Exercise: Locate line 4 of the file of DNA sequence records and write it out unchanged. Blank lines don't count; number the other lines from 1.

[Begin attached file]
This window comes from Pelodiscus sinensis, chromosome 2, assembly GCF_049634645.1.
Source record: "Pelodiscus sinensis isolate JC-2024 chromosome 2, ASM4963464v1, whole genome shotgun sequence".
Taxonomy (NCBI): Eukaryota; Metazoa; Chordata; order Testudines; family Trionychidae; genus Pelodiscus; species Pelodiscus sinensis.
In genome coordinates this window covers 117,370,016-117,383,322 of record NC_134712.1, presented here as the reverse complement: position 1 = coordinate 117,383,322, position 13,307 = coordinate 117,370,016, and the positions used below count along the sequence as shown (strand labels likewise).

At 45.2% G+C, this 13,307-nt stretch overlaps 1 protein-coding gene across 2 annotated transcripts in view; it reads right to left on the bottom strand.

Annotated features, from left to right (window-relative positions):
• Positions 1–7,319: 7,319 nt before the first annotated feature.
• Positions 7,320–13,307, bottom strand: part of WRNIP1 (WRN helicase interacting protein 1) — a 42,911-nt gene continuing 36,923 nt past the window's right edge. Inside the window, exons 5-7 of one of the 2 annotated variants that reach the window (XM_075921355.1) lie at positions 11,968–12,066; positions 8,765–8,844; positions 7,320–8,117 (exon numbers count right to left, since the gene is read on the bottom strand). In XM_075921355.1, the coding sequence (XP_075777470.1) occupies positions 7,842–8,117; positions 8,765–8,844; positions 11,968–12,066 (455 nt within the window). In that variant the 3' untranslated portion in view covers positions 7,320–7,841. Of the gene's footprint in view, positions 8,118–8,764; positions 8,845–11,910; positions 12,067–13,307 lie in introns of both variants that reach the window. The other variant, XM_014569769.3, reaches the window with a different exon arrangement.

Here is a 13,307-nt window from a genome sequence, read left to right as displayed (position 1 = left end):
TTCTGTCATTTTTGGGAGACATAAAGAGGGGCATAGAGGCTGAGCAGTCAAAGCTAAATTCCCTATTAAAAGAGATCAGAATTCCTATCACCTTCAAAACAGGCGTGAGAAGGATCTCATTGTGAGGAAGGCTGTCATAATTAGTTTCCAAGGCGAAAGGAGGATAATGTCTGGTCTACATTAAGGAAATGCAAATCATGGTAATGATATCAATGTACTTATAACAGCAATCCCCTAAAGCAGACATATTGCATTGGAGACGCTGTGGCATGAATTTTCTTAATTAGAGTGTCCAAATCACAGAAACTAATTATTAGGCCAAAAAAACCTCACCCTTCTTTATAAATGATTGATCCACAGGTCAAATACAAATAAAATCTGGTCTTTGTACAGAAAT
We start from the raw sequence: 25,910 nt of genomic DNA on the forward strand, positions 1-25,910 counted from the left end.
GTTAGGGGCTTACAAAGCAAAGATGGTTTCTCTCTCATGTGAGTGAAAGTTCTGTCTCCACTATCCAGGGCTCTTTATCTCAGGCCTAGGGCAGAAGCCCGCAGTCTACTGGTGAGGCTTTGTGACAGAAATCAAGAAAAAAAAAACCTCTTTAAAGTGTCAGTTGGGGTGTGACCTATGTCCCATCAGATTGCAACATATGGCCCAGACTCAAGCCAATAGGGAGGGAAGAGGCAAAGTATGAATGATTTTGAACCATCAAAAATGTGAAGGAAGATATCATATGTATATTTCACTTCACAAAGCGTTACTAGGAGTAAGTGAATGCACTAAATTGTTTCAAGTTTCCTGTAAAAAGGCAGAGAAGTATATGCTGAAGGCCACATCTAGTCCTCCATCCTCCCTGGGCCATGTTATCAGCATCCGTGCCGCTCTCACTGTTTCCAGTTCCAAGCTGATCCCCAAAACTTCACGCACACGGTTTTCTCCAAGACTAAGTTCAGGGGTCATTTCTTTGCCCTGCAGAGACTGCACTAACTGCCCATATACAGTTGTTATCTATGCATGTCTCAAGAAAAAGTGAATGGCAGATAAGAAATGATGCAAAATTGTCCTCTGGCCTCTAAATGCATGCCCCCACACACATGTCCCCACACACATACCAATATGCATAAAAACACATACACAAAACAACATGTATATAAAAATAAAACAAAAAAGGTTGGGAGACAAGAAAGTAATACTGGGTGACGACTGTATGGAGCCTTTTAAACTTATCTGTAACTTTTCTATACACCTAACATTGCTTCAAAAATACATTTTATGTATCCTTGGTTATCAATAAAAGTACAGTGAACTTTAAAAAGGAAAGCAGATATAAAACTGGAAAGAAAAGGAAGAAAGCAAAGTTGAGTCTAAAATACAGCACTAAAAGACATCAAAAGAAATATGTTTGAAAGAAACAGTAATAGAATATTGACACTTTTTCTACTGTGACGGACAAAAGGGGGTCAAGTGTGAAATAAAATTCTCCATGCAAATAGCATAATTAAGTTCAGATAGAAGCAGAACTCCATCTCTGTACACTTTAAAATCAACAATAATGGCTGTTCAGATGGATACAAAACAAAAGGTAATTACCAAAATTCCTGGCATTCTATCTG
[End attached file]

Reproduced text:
In genome coordinates this window covers 117,370,016-117,383,322 of record NC_134712.1, presented here as the reverse complement: position 1 = coordinate 117,383,322, position 13,307 = coordinate 117,370,016, and the positions used below count along the sequence as shown (strand labels likewise).